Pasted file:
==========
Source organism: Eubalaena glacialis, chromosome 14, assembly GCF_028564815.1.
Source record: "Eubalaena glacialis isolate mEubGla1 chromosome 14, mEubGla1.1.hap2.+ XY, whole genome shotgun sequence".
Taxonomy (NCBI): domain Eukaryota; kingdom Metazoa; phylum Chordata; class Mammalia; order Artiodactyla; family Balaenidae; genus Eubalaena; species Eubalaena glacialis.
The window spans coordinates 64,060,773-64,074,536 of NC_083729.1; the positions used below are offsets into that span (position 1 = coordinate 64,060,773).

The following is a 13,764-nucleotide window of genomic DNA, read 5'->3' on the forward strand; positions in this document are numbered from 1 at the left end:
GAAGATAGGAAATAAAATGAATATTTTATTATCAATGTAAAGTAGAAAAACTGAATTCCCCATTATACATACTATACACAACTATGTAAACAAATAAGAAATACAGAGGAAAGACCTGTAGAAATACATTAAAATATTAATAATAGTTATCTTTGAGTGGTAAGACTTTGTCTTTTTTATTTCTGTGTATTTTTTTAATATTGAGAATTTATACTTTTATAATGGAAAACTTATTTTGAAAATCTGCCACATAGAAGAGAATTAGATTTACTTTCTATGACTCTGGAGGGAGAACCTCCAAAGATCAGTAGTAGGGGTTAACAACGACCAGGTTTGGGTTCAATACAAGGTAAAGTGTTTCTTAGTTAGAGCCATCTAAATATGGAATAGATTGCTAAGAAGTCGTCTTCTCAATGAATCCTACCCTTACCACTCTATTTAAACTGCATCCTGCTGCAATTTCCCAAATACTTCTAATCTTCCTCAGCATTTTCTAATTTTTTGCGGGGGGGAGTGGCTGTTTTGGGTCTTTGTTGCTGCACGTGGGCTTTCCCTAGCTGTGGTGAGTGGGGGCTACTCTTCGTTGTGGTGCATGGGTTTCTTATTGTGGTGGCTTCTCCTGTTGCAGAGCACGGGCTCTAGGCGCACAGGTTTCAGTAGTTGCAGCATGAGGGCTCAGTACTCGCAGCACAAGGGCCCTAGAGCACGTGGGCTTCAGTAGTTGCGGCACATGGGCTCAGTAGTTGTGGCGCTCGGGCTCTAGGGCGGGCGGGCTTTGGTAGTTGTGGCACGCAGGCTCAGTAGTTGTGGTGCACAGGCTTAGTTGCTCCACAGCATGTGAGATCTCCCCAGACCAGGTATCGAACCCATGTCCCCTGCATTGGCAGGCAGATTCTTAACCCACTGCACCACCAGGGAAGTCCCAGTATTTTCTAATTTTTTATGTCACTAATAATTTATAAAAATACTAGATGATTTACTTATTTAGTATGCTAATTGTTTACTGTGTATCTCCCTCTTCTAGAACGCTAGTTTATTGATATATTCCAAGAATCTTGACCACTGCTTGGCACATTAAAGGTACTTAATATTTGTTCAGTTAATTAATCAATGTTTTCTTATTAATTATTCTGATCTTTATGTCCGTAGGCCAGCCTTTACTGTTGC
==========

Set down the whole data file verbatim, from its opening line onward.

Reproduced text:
Source organism: Eubalaena glacialis, chromosome 14, assembly GCF_028564815.1.
Source record: "Eubalaena glacialis isolate mEubGla1 chromosome 14, mEubGla1.1.hap2.+ XY, whole genome shotgun sequence".
Taxonomy (NCBI): domain Eukaryota; kingdom Metazoa; phylum Chordata; class Mammalia; order Artiodactyla; family Balaenidae; genus Eubalaena; species Eubalaena glacialis.
The window spans coordinates 64,060,773-64,074,536 of NC_083729.1; the positions used below are offsets into that span (position 1 = coordinate 64,060,773).

The following is a 13,764-nucleotide window of genomic DNA, read 5'->3' on the forward strand; positions in this document are numbered from 1 at the left end:
GAAGATAGGAAATAAAATGAATATTTTATTATCAATGTAAAGTAGAAAAACTGAATTCCCCATTATACATACTATACACAACTATGTAAACAAATAAGAAATACAGAGGAAAGACCTGTAGAAATACATTAAAATATTAATAATAGTTATCTTTGAGTGGTAAGACTTTGTCTTTTTTATTTCTGTGTATTTTTTTAATATTGAGAATTTATACTTTTATAATGGAAAACTTATTTTGAAAATCTGCCACATAGAAGAGAATTAGATTTACTTTCTATGACTCTGGAGGGAGAACCTCCAAAGATCAGTAGTAGGGGTTAACAACGACCAGGTTTGGGTTCAATACAAGGTAAAGTGTTTCTTAGTTAGAGCCATCTAAATATGGAATAGATTGCTAAGAAGTCGTCTTCTCAATGAATCCTACCCTTACCACTCTATTTAAACTGCATCCTGCTGCAATTTCCCAAATACTTCTAATCTTCCTCAGCATTTTCTAATTTTTTGCGGGGGGGAGTGGCTGTTTTGGGTCTTTGTTGCTGCACGTGGGCTTTCCCTAGCTGTGGTGAGTGGGGGCTACTCTTCGTTGTGGTGCATGGGTTTCTTATTGTGGTGGCTTCTCCTGTTGCAGAGCACGGGCTCTAGGCGCACAGGTTTCAGTAGTTGCAGCATGAGGGCTCAGTACTCGCAGCACAAGGGCCCTAGAGCACGTGGGCTTCAGTAGTTGCGGCACATGGGCTCAGTAGTTGTGGCGCTCGGGCTCTAGGGCGGGCGGGCTTTGGTAGTTGTGGCACGCAGGCTCAGTAGTTGTGGTGCACAGGCTTAGTTGCTCCACAGCATGTGAGATCTCCCCAGACCAGGTATCGAACCCATGTCCCCTGCATTGGCAGGCAGATTCTTAACCCACTGCACCACCAGGGAAGTCCCAGTATTTTCTAATTTTTTATGTCACTAATAATTTATAAAAATACTAGATGATTTACTTATTTAGTATGCTAATTGTTTACTGTGTATCTCCCTCTTCTAGAACGCTAGTTTATTGATATATTCCAAGAATCTTGACCACTGCTTGGCACATTAAAGGTACTTAATATTTGTTCAGTTAATTAATCAATGTTTTCTTATTAATTATTCTGATCTTTATGTCCGTAGGCCAGCCTTTACTGTTGC